THE EFFECT OF CONFLICT MANAGEMENT IN THAI PUBLIC-SECTOR SPORT ORGANIZATIONS ON EMPLOYEE JOB SATISFACTION AND PERCEIVED ORGANIZATIONAL PERFORMANCE.

Author:Terason, Sid
Position:Report - Statistical data
 
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INTRODUCTION

In an organization-regardless of whether private or public-conflict is not only inevitable but also omnipresent. In light of this, an important managerial function is to recognize, detect, understand and handle or resolve various forms of conflict in such a way that would promote positive organizational outcomes and minimize the chances of negative organizational effects. Therefore, organizations in all sizes have conflict management systems in place to proactively manage internal and external conflict.

Organizations leaders need to evaluate organizational culture and to determine what conflict management process works (Burr, 2016). Management design dispute resolution systems such as grievance resolution, mediation, arbitration, ombudsman and peer review panels in such a way that it meets the internal dynamics within the organization. A system should be implemented and communicated to the employees effectively (Burr, 2016; Roche & Teague, 2012). A badly managed system could possibly be worse than no system at all. Moreover, consistent and continuous communication will help drive the new processes and create an environment in which the workforce feels comfortable in resolving disputes. In a nutshell, designing and communicating organizational conflict management systems determines if a conflict management system will work or fail.

In the context of public-sector sport organizations which are characterized by bureaucracy and top-down hierarchical structure of command, conflict exists with varying degrees of intensity since conflict management involves a great deal of interests, benefits and resources (Mostahfezian, 2017). Failure of a sport organization can possibly be due to insufficient conflict management skill. On the contrary, its success is contributable to proportionate conflict resolution.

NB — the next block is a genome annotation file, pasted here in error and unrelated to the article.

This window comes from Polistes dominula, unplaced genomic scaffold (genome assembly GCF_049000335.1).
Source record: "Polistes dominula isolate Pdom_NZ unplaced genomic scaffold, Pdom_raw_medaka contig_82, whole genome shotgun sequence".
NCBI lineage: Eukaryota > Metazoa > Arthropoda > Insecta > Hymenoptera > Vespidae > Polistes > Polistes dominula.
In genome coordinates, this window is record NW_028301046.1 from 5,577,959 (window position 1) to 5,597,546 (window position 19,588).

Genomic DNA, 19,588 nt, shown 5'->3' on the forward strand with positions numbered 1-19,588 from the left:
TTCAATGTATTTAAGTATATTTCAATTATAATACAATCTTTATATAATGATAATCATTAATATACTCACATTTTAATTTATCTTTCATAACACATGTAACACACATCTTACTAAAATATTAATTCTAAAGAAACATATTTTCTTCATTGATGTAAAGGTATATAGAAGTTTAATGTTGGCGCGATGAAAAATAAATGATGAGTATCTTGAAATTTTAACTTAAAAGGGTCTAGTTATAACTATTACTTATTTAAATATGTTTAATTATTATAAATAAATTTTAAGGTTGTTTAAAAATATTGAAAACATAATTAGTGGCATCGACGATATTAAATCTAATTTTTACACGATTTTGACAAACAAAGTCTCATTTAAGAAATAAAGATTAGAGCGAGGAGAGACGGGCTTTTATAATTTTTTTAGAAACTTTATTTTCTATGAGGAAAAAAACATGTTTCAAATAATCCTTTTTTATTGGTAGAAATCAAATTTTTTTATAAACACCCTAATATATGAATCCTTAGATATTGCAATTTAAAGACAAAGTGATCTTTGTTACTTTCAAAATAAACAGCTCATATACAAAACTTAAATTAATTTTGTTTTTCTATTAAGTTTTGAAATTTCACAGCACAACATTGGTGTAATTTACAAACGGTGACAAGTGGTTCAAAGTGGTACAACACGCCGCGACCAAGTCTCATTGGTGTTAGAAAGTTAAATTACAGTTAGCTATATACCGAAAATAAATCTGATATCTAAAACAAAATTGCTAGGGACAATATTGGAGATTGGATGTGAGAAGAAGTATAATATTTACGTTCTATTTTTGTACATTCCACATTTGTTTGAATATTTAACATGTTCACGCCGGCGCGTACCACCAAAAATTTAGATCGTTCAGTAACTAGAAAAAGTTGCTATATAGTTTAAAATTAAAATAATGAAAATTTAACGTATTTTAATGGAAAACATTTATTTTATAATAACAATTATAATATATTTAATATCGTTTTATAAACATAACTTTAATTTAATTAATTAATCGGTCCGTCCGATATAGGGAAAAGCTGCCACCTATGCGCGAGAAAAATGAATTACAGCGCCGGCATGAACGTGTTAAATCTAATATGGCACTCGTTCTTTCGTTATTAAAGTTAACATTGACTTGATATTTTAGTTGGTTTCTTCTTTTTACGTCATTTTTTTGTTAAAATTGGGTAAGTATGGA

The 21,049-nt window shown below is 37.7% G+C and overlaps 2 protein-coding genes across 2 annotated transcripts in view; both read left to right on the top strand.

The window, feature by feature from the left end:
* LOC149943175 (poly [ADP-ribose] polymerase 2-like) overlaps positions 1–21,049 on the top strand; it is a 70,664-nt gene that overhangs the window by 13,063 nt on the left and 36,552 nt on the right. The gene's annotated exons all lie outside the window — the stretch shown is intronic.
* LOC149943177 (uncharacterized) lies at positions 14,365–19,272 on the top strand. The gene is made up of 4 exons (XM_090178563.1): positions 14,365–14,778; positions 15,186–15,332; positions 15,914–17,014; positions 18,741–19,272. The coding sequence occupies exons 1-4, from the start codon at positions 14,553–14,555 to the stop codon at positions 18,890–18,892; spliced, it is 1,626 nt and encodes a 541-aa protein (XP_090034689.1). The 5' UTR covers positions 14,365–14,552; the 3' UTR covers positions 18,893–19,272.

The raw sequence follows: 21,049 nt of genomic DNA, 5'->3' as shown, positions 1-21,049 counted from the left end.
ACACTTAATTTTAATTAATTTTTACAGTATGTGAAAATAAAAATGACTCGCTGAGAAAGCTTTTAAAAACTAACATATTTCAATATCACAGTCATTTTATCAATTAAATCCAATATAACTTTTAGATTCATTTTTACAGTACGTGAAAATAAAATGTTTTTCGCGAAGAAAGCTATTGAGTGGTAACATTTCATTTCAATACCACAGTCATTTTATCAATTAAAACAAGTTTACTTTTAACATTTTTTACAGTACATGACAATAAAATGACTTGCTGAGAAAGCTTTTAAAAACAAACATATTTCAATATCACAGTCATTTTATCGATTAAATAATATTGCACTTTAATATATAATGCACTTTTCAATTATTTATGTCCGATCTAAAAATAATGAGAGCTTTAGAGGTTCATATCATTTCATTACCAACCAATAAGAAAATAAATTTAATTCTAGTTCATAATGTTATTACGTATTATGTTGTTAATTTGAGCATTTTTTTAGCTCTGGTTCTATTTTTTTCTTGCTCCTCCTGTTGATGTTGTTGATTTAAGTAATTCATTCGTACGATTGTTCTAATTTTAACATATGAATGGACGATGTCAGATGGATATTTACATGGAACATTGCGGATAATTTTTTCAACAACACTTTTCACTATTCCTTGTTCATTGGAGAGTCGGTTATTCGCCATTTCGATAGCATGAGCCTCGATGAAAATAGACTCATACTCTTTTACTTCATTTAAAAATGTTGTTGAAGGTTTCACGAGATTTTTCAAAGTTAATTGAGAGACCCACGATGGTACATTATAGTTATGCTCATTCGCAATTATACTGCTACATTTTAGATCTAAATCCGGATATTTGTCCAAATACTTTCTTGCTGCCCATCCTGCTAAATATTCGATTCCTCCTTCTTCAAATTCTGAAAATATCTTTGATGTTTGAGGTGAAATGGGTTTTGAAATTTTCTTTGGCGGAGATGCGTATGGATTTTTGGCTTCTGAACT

Scholars in management, organizational behavior and behavioral psychology are interested in explaining conflict in terms of its positive and destructive attributes (Isaksen & Ekvall, 2010; White & Kim, 2017). Conflict management as a managerial function important to organizational performance has been covered in the public administration literature (Rainey, 2014). However, in the broad management and organizational behavior field, there is not much literature discussing this topic.

In the light of the fact that management in Thai public-sector sport organizations understands different strategies and techniques for managing conflict, this study seeks to understand whether the way conflict is managed in those organizations affects employee job satisfaction and organizational performance as perceived by their employees. Intrinsically, the relationship between employees' perceptions of their organization's management of conflict and job satisfaction and overall organizational performance is the focus of the study.

Literature Review